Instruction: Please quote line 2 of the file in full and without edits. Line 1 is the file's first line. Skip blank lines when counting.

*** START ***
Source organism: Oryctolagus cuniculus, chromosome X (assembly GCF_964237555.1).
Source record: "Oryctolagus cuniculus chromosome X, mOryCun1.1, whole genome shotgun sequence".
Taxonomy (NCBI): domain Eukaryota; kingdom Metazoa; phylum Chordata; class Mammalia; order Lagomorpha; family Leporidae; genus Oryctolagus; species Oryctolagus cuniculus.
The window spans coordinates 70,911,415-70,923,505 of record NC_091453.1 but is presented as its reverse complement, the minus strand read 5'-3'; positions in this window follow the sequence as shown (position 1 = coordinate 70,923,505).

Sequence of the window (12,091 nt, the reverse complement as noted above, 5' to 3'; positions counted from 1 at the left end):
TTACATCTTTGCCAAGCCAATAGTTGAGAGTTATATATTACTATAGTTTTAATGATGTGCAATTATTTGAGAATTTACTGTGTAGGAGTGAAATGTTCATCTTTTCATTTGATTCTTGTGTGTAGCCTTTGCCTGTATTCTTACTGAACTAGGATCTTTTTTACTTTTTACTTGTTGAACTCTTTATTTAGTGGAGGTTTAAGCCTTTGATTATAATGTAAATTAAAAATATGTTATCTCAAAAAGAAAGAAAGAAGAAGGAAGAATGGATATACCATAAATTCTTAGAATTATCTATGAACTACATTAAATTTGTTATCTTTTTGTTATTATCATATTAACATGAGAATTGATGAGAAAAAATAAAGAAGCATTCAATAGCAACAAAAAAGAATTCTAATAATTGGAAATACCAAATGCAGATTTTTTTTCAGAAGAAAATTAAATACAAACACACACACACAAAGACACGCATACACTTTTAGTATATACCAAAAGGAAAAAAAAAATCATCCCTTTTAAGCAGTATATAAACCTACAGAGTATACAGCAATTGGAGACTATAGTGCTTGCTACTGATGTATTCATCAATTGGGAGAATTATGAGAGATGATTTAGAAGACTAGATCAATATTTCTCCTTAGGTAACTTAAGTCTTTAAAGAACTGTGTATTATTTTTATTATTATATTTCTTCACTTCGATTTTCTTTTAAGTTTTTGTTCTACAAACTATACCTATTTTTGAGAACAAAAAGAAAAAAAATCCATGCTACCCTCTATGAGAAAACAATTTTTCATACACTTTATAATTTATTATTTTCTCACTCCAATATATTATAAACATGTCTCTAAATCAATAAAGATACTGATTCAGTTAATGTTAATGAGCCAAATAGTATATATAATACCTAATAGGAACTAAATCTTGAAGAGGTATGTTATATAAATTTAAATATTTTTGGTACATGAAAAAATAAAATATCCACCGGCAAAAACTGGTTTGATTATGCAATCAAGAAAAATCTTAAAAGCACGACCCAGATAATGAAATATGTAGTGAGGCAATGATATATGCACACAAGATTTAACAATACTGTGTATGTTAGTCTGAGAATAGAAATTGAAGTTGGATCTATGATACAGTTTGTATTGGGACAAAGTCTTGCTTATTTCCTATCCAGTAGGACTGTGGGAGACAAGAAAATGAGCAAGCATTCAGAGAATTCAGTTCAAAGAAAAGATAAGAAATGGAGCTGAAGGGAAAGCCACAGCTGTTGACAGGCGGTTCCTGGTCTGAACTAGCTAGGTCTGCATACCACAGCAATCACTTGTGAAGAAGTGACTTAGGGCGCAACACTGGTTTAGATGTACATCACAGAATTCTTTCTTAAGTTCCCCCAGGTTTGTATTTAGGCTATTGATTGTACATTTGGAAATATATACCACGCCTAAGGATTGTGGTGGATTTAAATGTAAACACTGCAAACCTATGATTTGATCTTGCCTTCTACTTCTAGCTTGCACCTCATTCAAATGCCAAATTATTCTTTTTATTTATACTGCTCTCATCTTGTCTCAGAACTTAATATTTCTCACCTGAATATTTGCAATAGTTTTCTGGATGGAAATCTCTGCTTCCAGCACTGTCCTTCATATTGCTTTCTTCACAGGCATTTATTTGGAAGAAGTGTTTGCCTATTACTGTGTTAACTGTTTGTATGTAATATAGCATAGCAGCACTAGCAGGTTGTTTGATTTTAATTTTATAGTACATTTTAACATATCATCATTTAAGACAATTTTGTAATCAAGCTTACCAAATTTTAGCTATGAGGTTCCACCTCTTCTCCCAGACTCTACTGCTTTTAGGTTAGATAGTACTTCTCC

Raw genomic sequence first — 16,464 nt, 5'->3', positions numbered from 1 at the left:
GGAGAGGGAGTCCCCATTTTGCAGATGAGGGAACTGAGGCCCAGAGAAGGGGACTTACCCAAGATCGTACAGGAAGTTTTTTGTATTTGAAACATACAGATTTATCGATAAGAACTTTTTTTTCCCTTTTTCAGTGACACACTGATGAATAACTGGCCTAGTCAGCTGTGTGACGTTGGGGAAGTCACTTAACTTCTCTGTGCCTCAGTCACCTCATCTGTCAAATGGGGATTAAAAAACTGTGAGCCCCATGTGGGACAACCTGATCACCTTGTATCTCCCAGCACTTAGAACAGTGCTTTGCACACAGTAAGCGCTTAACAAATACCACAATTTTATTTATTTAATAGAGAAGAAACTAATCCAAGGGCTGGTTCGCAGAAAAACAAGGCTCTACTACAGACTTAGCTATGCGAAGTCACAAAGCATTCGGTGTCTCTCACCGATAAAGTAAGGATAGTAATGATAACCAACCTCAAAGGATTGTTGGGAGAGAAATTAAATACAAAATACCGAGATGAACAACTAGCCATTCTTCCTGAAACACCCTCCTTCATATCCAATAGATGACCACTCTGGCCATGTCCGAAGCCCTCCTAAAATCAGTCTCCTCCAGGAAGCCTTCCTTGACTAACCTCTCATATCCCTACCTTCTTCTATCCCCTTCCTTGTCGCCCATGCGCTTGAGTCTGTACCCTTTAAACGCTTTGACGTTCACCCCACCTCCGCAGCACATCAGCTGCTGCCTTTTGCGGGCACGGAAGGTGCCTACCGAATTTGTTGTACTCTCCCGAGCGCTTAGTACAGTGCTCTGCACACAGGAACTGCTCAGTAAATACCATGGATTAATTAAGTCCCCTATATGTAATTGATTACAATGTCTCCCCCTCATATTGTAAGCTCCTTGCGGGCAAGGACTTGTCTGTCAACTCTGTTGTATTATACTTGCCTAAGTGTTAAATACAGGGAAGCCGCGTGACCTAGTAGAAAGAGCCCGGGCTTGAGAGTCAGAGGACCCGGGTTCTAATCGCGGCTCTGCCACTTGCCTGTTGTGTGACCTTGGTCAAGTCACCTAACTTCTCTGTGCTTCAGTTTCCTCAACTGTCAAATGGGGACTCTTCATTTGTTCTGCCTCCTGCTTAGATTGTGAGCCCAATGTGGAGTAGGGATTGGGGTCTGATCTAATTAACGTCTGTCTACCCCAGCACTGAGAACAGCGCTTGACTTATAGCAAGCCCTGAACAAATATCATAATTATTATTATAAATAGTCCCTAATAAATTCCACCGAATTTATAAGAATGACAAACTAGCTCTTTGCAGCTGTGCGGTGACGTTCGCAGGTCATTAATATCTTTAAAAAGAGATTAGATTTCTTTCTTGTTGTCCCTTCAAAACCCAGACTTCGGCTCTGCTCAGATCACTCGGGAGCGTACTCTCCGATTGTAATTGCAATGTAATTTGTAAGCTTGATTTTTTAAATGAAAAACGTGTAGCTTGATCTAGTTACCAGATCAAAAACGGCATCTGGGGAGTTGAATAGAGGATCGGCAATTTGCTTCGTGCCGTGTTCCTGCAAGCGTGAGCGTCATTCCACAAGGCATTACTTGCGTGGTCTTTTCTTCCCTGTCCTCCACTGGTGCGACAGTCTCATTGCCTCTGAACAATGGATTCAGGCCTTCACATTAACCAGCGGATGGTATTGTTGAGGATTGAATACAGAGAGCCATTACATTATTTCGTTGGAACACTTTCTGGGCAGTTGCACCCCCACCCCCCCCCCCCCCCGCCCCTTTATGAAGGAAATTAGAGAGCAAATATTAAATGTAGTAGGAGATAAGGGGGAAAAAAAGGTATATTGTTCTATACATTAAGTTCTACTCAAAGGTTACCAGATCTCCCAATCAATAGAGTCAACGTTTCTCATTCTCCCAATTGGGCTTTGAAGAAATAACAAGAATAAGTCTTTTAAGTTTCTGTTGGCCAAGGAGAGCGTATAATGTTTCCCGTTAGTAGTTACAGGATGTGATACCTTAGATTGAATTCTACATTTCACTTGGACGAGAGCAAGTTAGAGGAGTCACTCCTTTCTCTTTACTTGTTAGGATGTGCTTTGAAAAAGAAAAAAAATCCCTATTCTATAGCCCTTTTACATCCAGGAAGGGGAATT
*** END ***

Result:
Source record: "Oryctolagus cuniculus chromosome X, mOryCun1.1, whole genome shotgun sequence".